Gulping down a mouthful of dry preworkout formula is one of the latest “wellness” trends to make waves on social media, and some experts — and participants — are sounding the alarm.
Athat some athletes use before exercise to boost their performance. There is a range of preworkouts with different formulas out there, but many contain B vitamins, amino acids, high amounts of and other (sometimes risky) ingredients. It typically comes in powdered form, with instructions to mix with water.
Enter the “dry scoop” challenge, which has encouraged TikTok users to swallow a mouthful of the stuff without the recommended dilute-with-liquid step. Some people cough, most people cringe from the taste and at least one woman said she suffered a heart attack, Independent reported. In one video, a nutrition store employee challenges a man to swallow a scoop of habanero-flavored preworkout powder. The man does it, and is promised an energy drink as a prize.
Why are people dry scooping? “The intention is for these amateur athletes, or athletes, to allow the preworkout supplement to take effect more quickly by ingesting it all at once versus diluting it,” says Cassie Vanderwall, a clinical dietician at UW Health. “However, it is quite harmful and quite risky for several reasons.” To clear up the information surrounding this controversial challenge, we talked with Vanderwall to discuss the dangers of dry scooping, and whether you really need a preworkout supplement in the first place.
What are the risks of dry scooping?
The first major risk to dry scooping, Vanderwall says, is inhaling the powder. “When you do dry-scoop, if you breathe in or you start coughing, the contents can go in your lungs and increase your risk of an infection,” she says. (Coughing and spraying out dry powder is a common occurrence in many of the challenge’s videos.)
“The other piece is there are ingredients in those supplements that, when ingested in higher amounts, may have more potent effects [that] possibly would be considered a side effect,” she explains. “Because they are intended to be consumed over time, not all at once.” For example, a dry scoop of preworkout may contain as much caffeine as three or four cups of coffee, Vanderwall says. “Not many people would consume all of that in one sitting either.”
Caffeine, a stimulant, most commonly causes heart palpitations when consumed too quickly or in too large an amount, Vanderwall says. Other ingredients commonly found in preworkouts that aren’t good to consume in one gulp include beta alanine, high-dose B vitamins and creatine, which can cause stomach upset if consumed too quickly, she says.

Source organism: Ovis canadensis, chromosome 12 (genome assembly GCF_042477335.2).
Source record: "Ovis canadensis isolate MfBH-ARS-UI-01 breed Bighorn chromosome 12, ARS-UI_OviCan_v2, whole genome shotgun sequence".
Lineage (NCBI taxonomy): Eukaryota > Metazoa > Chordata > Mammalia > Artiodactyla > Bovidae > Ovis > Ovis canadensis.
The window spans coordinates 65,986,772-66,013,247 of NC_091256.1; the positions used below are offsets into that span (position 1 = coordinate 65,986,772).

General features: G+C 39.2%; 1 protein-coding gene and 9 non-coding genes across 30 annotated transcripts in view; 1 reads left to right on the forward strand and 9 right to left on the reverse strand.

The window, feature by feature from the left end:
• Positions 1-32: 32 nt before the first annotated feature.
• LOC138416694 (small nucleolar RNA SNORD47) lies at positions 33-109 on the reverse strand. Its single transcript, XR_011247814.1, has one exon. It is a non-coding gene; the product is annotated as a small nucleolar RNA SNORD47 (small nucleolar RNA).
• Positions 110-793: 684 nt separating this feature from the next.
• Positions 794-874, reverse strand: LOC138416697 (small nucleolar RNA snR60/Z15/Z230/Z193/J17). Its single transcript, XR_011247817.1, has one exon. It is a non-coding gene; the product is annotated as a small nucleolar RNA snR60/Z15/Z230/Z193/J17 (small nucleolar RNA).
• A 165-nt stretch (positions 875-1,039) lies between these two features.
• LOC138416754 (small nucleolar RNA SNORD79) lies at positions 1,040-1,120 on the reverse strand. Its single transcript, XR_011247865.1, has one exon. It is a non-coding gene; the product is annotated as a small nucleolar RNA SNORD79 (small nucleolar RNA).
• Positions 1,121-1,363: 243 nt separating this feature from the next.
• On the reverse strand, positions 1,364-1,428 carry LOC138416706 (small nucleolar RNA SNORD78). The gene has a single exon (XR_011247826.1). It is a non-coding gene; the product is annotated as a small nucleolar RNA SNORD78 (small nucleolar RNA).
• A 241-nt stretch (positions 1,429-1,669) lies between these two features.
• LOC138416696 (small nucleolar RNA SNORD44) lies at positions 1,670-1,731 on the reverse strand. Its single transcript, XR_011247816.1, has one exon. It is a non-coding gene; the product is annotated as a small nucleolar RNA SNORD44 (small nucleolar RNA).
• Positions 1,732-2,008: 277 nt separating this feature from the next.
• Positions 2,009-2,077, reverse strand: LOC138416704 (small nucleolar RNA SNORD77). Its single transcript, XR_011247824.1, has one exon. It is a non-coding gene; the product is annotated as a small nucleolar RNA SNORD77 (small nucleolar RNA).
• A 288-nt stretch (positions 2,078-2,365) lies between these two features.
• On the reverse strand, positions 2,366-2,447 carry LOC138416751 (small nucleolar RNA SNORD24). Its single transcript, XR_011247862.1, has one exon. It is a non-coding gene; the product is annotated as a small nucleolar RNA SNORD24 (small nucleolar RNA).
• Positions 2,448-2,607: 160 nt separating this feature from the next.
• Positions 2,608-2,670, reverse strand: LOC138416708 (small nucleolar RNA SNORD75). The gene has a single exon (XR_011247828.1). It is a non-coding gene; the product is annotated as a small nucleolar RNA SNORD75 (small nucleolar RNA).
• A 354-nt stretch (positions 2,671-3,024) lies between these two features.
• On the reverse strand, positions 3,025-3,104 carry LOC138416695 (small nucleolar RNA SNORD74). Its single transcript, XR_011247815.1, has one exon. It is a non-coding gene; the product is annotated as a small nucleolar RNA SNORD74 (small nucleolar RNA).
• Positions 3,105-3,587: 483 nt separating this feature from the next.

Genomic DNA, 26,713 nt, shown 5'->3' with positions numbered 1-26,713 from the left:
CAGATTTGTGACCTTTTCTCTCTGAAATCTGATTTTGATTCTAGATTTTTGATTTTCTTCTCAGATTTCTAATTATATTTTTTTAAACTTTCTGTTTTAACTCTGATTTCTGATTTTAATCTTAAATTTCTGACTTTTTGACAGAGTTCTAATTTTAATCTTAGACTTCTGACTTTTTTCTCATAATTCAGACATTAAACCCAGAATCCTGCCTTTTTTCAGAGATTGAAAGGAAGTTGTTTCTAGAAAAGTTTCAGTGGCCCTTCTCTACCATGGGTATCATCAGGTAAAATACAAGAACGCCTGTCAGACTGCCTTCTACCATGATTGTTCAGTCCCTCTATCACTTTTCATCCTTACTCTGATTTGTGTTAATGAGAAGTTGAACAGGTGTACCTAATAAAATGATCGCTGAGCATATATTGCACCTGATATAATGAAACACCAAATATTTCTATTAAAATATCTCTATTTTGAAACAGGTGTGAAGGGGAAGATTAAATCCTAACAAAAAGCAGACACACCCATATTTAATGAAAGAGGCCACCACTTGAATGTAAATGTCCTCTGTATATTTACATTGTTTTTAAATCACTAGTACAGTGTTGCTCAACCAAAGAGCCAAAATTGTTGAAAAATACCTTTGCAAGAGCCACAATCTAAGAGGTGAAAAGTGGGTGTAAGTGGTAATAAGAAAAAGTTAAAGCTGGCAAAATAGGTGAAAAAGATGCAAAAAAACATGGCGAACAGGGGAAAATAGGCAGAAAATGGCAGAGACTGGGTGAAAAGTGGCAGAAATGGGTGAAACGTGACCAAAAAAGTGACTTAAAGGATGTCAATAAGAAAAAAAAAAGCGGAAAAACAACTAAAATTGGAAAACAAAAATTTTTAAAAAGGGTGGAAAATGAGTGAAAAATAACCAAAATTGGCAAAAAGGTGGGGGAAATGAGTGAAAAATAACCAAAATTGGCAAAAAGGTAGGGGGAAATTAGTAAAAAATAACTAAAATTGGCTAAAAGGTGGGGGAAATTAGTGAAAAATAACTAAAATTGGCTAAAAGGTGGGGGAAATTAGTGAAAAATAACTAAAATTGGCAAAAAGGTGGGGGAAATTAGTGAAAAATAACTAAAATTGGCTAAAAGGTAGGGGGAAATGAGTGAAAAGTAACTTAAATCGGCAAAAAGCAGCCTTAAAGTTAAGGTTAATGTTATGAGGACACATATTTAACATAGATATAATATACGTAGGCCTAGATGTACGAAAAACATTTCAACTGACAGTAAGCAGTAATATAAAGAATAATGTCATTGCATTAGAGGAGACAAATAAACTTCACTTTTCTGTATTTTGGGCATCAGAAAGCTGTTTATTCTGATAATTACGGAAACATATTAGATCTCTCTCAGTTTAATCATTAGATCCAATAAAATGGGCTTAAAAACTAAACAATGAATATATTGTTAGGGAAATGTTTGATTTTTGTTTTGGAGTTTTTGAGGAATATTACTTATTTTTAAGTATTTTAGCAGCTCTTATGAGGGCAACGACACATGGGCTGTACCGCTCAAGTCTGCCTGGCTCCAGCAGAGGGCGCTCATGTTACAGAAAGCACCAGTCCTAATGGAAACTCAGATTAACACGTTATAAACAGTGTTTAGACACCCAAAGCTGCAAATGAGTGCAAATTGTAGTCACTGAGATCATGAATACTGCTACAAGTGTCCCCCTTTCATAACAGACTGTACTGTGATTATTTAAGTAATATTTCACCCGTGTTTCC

OK, no one should dry-scoop. What if I want to do it anyway?
If you’re insistent on dry scooping, Vanderwall says informing your primary care physician is a good move to assess your individual risks.
“Typically, what we do when clients come in with ideas that are quite risky is we lay it out,” Vanderwall says. “What’s the pro? What are the cons? Why are you doing it, and is there a way to satisfy that ‘why’ or rationale with a healthier method?”
What’s the healthy way to consume a preworkout?
Oftentimes, people consume preworkout for an extra boost of energy to complete a workout, according to Vanderwall. If that’s the case, a simple change in the time of day you choose to work out may be helpful — working out at later in the morning, for example. If you still prefer a preworkout formula, Vanderwall advises athletes to follow the directions on the label, which means mixing the powder in liquid, and drinking it over a period of time.
“Sometimes people enjoy a preworkout as they’re going to work out, as well as [during] the earlier parts of their workout,” Vanderwall says. “And that slow ingestion gives them more sustained impact from the supplement.”
What should I look for in a preworkout drink?
Although it depends on the type of workout, and what you’re wanting from your exercise routine, there are a couple of key ingredients to look out for — either in a preworkout formula or in regular food.
If you’re looking to build muscle and increase mass, Vanderwall says, “having a pool of amino acids there and ready” as the muscles are being torn down is helpful. Animal products, whey and soy contain these protein building blocks, Vanderwall says (though whey and soy contain them in lower amounts). Creatine can also increase muscle mass, she added.
Workouts that result in heavy sweating and last 60 to 90 minutes, she says, may require some electrolyte replacement through potassium or sodium. Most preworkouts meant to “stabilize and sustain” activity typically contain some electrolytes (as do), as well as some kind of branched-chain amino acid, Vanderwall says.
Is a preworkout supplement necessary for a quality workout? “I would say that it’s not a necessity, it’s more of a want,” Vanderwall says. “I think if people want that extra boost, or if they’re hitting the gym early in the morning and they have their sleepy eyes on, I think there are benefits. But you could probably find that in a standard cup of coffee and not a fancy scoop.”
The information contained in this article is for educational and informational purposes only and is not intended as health or medical advice. Always consult a physician or other qualified health provider regarding any questions you may have about a medical condition or health objectives.